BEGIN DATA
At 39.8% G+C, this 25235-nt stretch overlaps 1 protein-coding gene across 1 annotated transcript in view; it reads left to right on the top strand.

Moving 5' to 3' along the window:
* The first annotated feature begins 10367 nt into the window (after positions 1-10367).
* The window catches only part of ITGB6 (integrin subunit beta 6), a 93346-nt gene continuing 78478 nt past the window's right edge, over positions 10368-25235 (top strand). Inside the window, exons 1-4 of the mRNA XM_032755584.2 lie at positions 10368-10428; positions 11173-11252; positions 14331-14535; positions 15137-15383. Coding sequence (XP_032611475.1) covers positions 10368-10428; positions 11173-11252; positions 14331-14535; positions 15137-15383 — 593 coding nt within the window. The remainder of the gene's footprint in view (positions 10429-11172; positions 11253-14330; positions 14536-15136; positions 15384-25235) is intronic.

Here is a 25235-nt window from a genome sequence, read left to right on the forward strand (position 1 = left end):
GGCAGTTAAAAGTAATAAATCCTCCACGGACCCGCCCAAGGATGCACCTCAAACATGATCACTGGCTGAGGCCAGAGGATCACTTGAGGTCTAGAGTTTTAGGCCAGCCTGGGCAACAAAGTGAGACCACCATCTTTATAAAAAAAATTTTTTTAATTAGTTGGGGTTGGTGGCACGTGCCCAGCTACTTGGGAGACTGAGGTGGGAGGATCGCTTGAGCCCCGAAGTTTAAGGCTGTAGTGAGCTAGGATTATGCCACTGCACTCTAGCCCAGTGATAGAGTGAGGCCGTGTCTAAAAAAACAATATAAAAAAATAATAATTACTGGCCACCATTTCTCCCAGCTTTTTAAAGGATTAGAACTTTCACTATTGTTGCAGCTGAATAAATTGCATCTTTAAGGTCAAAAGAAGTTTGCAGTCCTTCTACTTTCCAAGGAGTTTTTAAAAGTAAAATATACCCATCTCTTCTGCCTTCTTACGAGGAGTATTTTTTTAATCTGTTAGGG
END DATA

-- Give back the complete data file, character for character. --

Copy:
At 39.8% G+C, this 25235-nt stretch overlaps 1 protein-coding gene across 1 annotated transcript in view; it reads left to right on the top strand.

Moving 5' to 3' along the window:
* The first annotated feature begins 10367 nt into the window (after positions 1-10367).
* The window catches only part of ITGB6 (integrin subunit beta 6), a 93346-nt gene continuing 78478 nt past the window's right edge, over positions 10368-25235 (top strand). Inside the window, exons 1-4 of the mRNA XM_032755584.2 lie at positions 10368-10428; positions 11173-11252; positions 14331-14535; positions 15137-15383. Coding sequence (XP_032611475.1) covers positions 10368-10428; positions 11173-11252; positions 14331-14535; positions 15137-15383 — 593 coding nt within the window. The remainder of the gene's footprint in view (positions 10429-11172; positions 11253-14330; positions 14536-15136; positions 15384-25235) is intronic.

Here is a 25235-nt window from a genome sequence, read left to right on the forward strand (position 1 = left end):
GGCAGTTAAAAGTAATAAATCCTCCACGGACCCGCCCAAGGATGCACCTCAAACATGATCACTGGCTGAGGCCAGAGGATCACTTGAGGTCTAGAGTTTTAGGCCAGCCTGGGCAACAAAGTGAGACCACCATCTTTATAAAAAAAATTTTTTTAATTAGTTGGGGTTGGTGGCACGTGCCCAGCTACTTGGGAGACTGAGGTGGGAGGATCGCTTGAGCCCCGAAGTTTAAGGCTGTAGTGAGCTAGGATTATGCCACTGCACTCTAGCCCAGTGATAGAGTGAGGCCGTGTCTAAAAAAACAATATAAAAAAATAATAATTACTGGCCACCATTTCTCCCAGCTTTTTAAAGGATTAGAACTTTCACTATTGTTGCAGCTGAATAAATTGCATCTTTAAGGTCAAAAGAAGTTTGCAGTCCTTCTACTTTCCAAGGAGTTTTTAAAAGTAAAATATACCCATCTCTTCTGCCTTCTTACGAGGAGTATTTTTTTAATCTGTTAGGG